From the beginning, the Ravenna vision has been twofold: to create a more efficient admission process for individual schools and to open the door for improved collaboration between schools.

While private and independent schools have long competed against each other for applicants, the Ravenna experience has shown that building a collaborative benefitted all of the players involved. For smaller and newer schools, it provides exposure and places them in the same league as other more established schools in the area, increasing their number of applications. For larger schools, it expedites the process of reviewing applications by introducing a database of common forms decided on by the participating schools. However creating accessibility to new markets and removing barriers to existing ones is the biggest value for these schools.

Could your school use the benefits listed above? If you’re interested in forming a collaborative, here are five simple tips to help you get started:

1. Look for Potential Participants

Reach out to Admission Directors in your area who you think might be interested in collaborating. While it’s tempting to shoot for the stars, start small and focus on a few schools at first. It may be helpful to target a specific group of schools who share similar missions (e.g.. faith based, gifted, or single gender).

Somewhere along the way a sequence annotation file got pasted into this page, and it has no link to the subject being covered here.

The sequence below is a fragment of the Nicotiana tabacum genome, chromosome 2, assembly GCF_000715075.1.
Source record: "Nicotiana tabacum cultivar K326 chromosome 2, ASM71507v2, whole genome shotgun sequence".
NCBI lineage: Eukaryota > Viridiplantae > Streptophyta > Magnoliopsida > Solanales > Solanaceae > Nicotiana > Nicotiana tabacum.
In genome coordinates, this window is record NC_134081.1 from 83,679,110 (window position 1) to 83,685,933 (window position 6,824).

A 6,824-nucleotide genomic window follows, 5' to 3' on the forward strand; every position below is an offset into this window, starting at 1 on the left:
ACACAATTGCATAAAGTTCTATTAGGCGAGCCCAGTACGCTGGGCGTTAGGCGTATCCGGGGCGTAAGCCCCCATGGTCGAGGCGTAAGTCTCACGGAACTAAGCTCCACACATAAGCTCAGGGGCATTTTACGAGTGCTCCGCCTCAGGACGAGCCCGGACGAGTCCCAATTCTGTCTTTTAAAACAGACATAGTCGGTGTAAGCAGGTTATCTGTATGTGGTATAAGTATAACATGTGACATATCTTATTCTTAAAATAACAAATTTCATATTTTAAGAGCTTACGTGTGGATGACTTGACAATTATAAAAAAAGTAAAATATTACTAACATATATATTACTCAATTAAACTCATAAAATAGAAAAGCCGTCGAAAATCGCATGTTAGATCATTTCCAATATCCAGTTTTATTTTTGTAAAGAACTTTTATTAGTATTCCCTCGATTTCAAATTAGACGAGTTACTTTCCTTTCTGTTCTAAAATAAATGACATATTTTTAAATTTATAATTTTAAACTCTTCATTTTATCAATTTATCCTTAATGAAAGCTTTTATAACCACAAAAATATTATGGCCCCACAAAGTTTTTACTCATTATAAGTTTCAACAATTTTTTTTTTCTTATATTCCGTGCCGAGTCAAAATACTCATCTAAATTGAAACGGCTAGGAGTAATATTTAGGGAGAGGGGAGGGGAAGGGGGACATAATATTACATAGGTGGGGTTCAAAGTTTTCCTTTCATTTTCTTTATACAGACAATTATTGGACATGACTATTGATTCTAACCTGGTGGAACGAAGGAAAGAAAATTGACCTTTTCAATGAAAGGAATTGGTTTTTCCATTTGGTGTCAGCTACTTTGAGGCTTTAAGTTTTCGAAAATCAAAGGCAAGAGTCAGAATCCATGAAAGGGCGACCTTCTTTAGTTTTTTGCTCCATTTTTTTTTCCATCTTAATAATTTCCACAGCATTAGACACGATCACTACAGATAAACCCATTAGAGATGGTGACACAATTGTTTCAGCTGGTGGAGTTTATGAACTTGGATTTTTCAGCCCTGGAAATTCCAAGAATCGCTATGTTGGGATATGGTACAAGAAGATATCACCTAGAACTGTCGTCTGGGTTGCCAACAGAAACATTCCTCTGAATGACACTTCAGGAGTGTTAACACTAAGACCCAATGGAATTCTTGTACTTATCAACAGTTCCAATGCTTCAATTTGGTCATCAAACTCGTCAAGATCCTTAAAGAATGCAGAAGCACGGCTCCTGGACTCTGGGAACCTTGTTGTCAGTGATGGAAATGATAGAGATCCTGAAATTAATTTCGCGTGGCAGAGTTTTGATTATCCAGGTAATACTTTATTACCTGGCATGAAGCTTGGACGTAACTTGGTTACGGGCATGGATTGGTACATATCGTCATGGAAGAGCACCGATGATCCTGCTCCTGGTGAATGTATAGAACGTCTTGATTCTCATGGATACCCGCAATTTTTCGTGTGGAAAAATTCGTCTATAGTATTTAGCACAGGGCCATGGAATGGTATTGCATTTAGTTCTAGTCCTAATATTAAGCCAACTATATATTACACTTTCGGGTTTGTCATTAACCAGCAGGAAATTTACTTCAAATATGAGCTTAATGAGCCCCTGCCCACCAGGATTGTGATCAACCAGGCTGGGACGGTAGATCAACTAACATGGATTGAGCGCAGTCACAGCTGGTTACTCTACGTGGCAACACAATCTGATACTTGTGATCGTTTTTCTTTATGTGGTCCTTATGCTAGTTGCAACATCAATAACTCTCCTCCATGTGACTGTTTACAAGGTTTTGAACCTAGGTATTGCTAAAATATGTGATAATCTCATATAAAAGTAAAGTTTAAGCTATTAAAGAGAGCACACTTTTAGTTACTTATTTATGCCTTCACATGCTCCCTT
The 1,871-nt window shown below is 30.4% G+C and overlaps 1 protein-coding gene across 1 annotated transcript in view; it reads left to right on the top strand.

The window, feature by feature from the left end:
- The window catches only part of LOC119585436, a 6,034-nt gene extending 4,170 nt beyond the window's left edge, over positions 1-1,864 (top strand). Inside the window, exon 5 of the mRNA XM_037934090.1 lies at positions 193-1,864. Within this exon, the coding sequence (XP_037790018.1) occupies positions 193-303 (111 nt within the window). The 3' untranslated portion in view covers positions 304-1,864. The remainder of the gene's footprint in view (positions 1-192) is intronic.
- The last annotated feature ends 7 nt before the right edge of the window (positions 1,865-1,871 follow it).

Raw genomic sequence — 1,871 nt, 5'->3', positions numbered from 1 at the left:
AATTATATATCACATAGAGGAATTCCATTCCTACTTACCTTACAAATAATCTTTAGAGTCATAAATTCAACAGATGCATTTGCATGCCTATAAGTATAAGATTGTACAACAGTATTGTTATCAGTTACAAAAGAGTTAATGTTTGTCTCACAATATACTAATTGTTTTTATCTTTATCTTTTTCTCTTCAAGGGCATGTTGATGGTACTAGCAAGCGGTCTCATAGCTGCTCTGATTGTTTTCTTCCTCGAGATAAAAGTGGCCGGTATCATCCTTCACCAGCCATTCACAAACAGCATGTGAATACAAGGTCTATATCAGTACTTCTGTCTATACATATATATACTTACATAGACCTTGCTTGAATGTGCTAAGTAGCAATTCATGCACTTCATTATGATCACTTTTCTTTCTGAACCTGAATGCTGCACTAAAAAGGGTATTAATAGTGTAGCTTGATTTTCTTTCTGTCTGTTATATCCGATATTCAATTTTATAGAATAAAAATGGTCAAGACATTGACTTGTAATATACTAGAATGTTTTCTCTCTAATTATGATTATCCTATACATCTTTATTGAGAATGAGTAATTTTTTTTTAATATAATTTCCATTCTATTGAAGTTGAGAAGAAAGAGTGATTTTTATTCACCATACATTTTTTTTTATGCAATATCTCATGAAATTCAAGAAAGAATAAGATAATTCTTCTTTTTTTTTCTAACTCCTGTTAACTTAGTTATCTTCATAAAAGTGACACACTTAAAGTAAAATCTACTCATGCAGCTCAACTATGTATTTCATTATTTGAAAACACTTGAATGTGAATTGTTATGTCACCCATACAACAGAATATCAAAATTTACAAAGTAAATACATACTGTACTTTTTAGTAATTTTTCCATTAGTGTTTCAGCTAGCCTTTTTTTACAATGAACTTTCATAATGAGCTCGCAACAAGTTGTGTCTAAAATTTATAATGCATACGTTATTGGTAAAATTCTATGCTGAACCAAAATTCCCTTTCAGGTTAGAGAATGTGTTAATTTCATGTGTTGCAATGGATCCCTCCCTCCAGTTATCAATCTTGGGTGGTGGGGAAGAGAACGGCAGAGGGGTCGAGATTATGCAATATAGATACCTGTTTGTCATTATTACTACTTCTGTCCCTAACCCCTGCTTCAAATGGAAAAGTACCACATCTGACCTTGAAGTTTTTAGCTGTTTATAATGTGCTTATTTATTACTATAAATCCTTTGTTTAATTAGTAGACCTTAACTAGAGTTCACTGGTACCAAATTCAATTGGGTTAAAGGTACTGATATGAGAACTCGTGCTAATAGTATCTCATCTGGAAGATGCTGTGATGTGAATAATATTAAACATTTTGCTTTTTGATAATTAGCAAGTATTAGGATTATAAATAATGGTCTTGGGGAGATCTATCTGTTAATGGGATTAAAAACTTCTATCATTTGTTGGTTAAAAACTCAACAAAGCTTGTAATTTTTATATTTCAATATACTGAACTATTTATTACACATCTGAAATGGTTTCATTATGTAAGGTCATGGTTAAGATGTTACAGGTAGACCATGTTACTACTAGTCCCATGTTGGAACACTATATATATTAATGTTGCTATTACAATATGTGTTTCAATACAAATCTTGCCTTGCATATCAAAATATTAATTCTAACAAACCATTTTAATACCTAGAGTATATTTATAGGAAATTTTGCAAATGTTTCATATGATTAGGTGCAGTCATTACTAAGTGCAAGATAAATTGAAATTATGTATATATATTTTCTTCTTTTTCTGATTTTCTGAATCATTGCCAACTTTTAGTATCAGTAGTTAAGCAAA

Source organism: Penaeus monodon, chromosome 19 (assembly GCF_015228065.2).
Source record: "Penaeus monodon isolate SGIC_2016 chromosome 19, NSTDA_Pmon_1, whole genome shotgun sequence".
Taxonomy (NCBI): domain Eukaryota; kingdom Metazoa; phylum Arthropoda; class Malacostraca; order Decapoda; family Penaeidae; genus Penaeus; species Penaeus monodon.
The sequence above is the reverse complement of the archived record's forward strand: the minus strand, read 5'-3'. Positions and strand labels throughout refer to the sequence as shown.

2. Identify What Schools are Interested in Receiving and Sharing

Identify what each school wants most out of the collaboration. For example, perhaps schools are looking for heightened awareness, application efficiency, or increased access for potential applicants. Pinpoint whether the schools want to share dates, calendars, marketing costs, or other aspects of the admission process.

3. Set Your Limits, But Stay Open

Encourage schools to only share what they are comfortable with and try to remain flexible. If certain schools want to share dates and teacher evaluation forms but not a common parent questionnaire, that should be okay.

4. Make New Friends, But Keep the Old!

Regional collaboratives often start small, but as parents and schools begin to see benefits, participation will grow. Allow this process to be an evolution, not a revolution – schools should be able to comfortably ease into the collaborative.

5. Stay Fresh

Ask for and incorporate feedback from the schools on a regular basis. Use this critical information to help the collaborative keep innovating every year: add a form, expand the group of schools involved, or add a new feature.

We would love to hear how you are planning on keeping things fresh in your regional collaborative.